Two things to note after scanning the syllabi: one, I used the same template for both. I should’ve been a bit more creative, but hey, this is my first time experimenting here. Also of note is my word on writing assessment. As I’ve mentioned elsewhere, writing assessment is something I think and stress a lot about. I experiment with different forms of it every semester. Linda Adler-Kassner once wrote in one of her syllabi that grades, “while evil, are a necessary form of feedback.” And I agree, to a certain extent, but I am also interested in exploring ways to make grades less evil. So this quarter I’m going to attempt to collaborate on rubrics with the students in my class. I’m borrowing heavily here from Bob Broad, who introduced something called “Dynamic Criteria Mapping” (DCM) in his book What we Really Value: Beyond Rubrics in Teaching and Assessing Writing. Basically, DCM is a tool to develop collaborative, dynamic, and empirical data on student writing together as a class. The process goes something like this: we read samples of student papers with my feedback together, we talk openly about that feedback and develop, as a group, some “honest, rich, and specific criteria for evaluation.” The UMASS Amherst Writing Program has published several resources about DCM as an inductive and collaborative way to develop assessment criteria. One of the benefits, as Broad suggests, in addition to establishing clear, empirical, and transparent grading criteria, is that it strengthens the links between what we tell students and the public what we really do (122). And, as we know, even though teachers generally have really thoughtful ways of evaluating student writing, often students still are “bewildered by our evaluation practices; even when they accept our commitment to process and follow conscientiously our instructions to revise, it’s clear that they’re not always sure what all that process is for, where it’s supposed to lead, [and] why they should keep revising besides the fact that we’ve asked them to” (Fleming et al). So with DCM, I’m hoping to mitigate that a bit by working together with my students to create a map of what we value in writing, and to evaluate each assignment according to that map. Broad, in addition to discussing several in-depth cases in his book (and most important to me, I think, will be the “contextual criteria” maps), has also published in depth instructions for DCM. First, is to collect data. I’ll give feedback on a range of writing assignments and then as a class we’ll go through that feedback to prepare a list of qualities, features, and aspects of their writing that seem valuable. Next, we’ll analyze the list and create some kind of visual representation of those values as clusters of related values. And then we’ll publish that map and I’ll work it into my process of evaluating their writing. I’ve never done it before, so I’ll report back with any challenges and pitfalls, but I’m excited to incorporate new and innovative ways to mitigate the so-called “evil” of assessing writing.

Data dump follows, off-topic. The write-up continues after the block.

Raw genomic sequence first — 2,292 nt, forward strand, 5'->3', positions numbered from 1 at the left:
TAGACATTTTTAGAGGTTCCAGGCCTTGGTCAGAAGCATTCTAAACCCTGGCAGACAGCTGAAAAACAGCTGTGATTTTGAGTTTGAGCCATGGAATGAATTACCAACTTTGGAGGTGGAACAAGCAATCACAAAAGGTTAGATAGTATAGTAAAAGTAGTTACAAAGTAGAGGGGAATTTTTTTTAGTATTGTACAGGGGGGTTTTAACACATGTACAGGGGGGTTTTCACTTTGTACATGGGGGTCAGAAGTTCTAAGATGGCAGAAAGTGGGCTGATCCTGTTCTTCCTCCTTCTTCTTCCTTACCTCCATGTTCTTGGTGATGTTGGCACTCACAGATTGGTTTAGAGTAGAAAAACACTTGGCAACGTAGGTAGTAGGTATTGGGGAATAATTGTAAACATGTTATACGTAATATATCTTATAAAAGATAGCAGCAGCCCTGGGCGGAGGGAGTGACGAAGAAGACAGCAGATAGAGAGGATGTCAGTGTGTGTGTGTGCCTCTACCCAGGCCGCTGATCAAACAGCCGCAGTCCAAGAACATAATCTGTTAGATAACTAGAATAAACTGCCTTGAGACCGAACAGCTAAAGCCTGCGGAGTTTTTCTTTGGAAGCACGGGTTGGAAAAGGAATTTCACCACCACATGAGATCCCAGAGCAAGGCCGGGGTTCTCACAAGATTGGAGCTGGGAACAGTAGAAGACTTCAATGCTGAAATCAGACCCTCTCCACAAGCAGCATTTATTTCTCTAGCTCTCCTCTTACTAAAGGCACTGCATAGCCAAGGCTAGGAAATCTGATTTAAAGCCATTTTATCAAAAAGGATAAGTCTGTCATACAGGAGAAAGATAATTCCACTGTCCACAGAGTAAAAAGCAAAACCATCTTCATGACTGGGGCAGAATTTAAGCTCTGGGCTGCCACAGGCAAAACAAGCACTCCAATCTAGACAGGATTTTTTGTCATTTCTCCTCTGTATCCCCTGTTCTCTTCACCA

I welcome feedback on either the design or content of these syllabi and your thoughts on DCM as a way to evaluate classroom writing.